# Advent of Code 2016 - Day 1 - No Time for a Taxicab

Having enjoyed documenting my progress in completing the Advent of Code 2015 advent calendar in TypeScript, I have decided to do the same for 2016. However, for this year I wish to instead explore Python.

I have decided on Python as I’ve been very impressed with how consise and expressive some of the solutions for the 2015 calendar I have seen on the AoC subreddit have been.

### Part 1

The initial problem for the 2016 calendar requires us to navigate our way from our ‘airdropped’ location to Easter Bunny HQ. In doing so we are required to work out how many blocks away the location is (using Manhattan distance).

We begin by parsing the provided directions into tuples of the form `(direction, steps)`

.

```
def parse_instructions(input):
return [[i[0], int(i[1:])] for i in input.split(', ')]
```

With the instructions now parsed we can (from our starting postion of `0,0`

) navigate our way to the final destiation.

```
COMPASS = [(0, 1), (1, 0), (0, -1), (-1, 0)]
def part1(input):
dir = 0
pos = (0, 0)
for turn, steps in parse_instructions(input):
dir = (dir + (1 if turn == 'R' else -1)) % len(COMPASS)
pos = tuple(map(lambda p, d: p + d * steps, pos, COMPASS[dir]))
return sum(map(abs, pos))
```

We are able to calculate what the revised directional cordinates which need to be applied to the current position upon each instruction using the provided `COMPASS`

lookup table.
Once we have applied all the moves we return the *Manhattan distance* of the final position to return the desired answer 🌟.

### Part 2

For part two we are required to instead now work out what the first position that we see twice is.
This can be achieved storing the *seen* positions within a Set and short-circuiting the instruction application upon seeing a position again 🌟.

```
def part2(input):
dir = 0
pos = (0, 0)
seen = {pos}
for turn, steps in parse_instructions(input):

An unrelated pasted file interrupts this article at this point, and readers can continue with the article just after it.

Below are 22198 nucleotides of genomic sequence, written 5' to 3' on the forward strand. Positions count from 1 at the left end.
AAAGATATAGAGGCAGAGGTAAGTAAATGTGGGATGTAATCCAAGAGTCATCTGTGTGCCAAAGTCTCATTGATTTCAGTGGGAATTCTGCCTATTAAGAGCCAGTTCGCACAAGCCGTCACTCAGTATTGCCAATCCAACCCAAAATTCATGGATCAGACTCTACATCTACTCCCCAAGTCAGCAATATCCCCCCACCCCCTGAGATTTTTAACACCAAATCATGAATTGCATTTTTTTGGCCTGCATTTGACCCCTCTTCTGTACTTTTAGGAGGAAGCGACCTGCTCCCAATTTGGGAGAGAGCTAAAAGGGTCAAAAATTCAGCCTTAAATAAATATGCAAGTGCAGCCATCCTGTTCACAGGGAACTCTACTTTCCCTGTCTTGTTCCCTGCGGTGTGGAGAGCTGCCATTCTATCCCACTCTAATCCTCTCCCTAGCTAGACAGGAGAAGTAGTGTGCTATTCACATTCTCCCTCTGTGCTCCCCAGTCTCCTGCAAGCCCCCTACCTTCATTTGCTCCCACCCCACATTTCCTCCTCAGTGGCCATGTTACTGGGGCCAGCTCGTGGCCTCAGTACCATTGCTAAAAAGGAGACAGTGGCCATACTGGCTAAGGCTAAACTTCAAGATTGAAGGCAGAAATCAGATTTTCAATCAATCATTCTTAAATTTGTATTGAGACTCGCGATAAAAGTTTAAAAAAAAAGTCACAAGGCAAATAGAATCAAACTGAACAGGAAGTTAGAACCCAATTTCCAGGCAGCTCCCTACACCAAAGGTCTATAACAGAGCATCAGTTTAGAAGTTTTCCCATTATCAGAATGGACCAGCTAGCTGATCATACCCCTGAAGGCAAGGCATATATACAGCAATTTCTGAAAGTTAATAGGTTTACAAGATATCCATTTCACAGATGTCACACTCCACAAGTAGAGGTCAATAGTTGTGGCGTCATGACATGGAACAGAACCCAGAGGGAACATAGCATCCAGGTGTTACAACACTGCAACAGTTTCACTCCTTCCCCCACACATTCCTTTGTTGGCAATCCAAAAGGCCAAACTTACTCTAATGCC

dir = (dir + (1 if turn == 'R' else -1)) % len(COMPASS)
for _ in range(steps):
pos = tuple(map(operator.add, pos, COMPASS[dir]))
if (pos in seen):
return sum(map(abs, pos))
seen.add(pos)
raise Exception('No repeated position')
```

### Alternative Solutions

Like the 2015 calendar, I found that for the first couple of days solutions I had the time to devise several different ways in which to solve the problem.

Having a chance to explore the Python standard library I was able to take advantage of *Deque* which is a double-ended queue implementation.
This allows me to efficently *rotate* the queued items in a very succient mannor.

```
def part1(input):
dir = collections.deque([(0, 1), (1, 0), (0, -1), (-1, 0)])
pos = (0, 0)
for turn, steps in parse_instructions(input):
dir.rotate(1 if turn == 'R' else -1)
pos = tuple(map(lambda p, d: p + d * steps, pos, dir[0]))
return sum(map(abs, pos))
```

Having explored storing the positonal state (x and y cordinates) in tuples several times I was very excitied to see that instead we could take advantage of Complex numbers and model them in this form instead. Using this method we were able to get away from the directional lookup table concept and instead just apply left and right rotations using multiplication directly.

```
TURNS = {'R': 0+1j, 'L': 0-1j}
def manhattan_distance(pos):
return abs(int(pos.real)) + abs(int(pos.imag))
def part1(input):
dir = 1+0j
pos = 0+0j
for turn, steps in parse_instructions(input):
dir *= TURNS[turn]
pos += dir * steps
return manhattan_distance(pos)
```

This is by far my favourite way in which to solve this problem, and highlights some of the powerful features that Python has to offer. I look forward to continuing on with my journey in solving the 2016 calendar in future posts.